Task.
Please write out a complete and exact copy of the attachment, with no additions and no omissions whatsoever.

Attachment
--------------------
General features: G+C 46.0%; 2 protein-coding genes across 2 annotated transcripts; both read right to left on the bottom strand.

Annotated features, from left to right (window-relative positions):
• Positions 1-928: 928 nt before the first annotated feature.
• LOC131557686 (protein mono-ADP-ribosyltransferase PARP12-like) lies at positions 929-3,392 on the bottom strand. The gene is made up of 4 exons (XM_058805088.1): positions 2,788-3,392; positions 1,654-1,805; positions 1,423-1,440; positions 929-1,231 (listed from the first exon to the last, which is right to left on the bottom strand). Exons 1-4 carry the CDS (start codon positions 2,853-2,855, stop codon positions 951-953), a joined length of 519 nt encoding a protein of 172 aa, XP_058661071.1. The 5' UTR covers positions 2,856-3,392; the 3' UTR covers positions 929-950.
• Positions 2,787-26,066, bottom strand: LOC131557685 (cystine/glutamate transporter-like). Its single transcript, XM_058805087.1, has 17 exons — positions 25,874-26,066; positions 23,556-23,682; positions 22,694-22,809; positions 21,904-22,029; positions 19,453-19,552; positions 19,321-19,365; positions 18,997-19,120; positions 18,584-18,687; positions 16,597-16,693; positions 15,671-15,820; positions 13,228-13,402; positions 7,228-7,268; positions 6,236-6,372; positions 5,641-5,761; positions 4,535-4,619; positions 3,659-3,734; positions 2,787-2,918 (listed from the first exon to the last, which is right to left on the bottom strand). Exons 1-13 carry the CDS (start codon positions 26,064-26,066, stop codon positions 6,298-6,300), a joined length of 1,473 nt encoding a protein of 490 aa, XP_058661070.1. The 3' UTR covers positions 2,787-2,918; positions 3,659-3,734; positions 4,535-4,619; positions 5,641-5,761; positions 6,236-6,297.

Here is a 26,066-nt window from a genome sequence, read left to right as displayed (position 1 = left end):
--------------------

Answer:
General features: G+C 46.0%; 2 protein-coding genes across 2 annotated transcripts; both read right to left on the bottom strand.

Annotated features, from left to right (window-relative positions):
• Positions 1-928: 928 nt before the first annotated feature.
• LOC131557686 (protein mono-ADP-ribosyltransferase PARP12-like) lies at positions 929-3,392 on the bottom strand. The gene is made up of 4 exons (XM_058805088.1): positions 2,788-3,392; positions 1,654-1,805; positions 1,423-1,440; positions 929-1,231 (listed from the first exon to the last, which is right to left on the bottom strand). Exons 1-4 carry the CDS (start codon positions 2,853-2,855, stop codon positions 951-953), a joined length of 519 nt encoding a protein of 172 aa, XP_058661071.1. The 5' UTR covers positions 2,856-3,392; the 3' UTR covers positions 929-950.
• Positions 2,787-26,066, bottom strand: LOC131557685 (cystine/glutamate transporter-like). Its single transcript, XM_058805087.1, has 17 exons — positions 25,874-26,066; positions 23,556-23,682; positions 22,694-22,809; positions 21,904-22,029; positions 19,453-19,552; positions 19,321-19,365; positions 18,997-19,120; positions 18,584-18,687; positions 16,597-16,693; positions 15,671-15,820; positions 13,228-13,402; positions 7,228-7,268; positions 6,236-6,372; positions 5,641-5,761; positions 4,535-4,619; positions 3,659-3,734; positions 2,787-2,918 (listed from the first exon to the last, which is right to left on the bottom strand). Exons 1-13 carry the CDS (start codon positions 26,064-26,066, stop codon positions 6,298-6,300), a joined length of 1,473 nt encoding a protein of 490 aa, XP_058661070.1. The 3' UTR covers positions 2,787-2,918; positions 3,659-3,734; positions 4,535-4,619; positions 5,641-5,761; positions 6,236-6,297.

Here is a 26,066-nt window from a genome sequence, read left to right as displayed (position 1 = left end):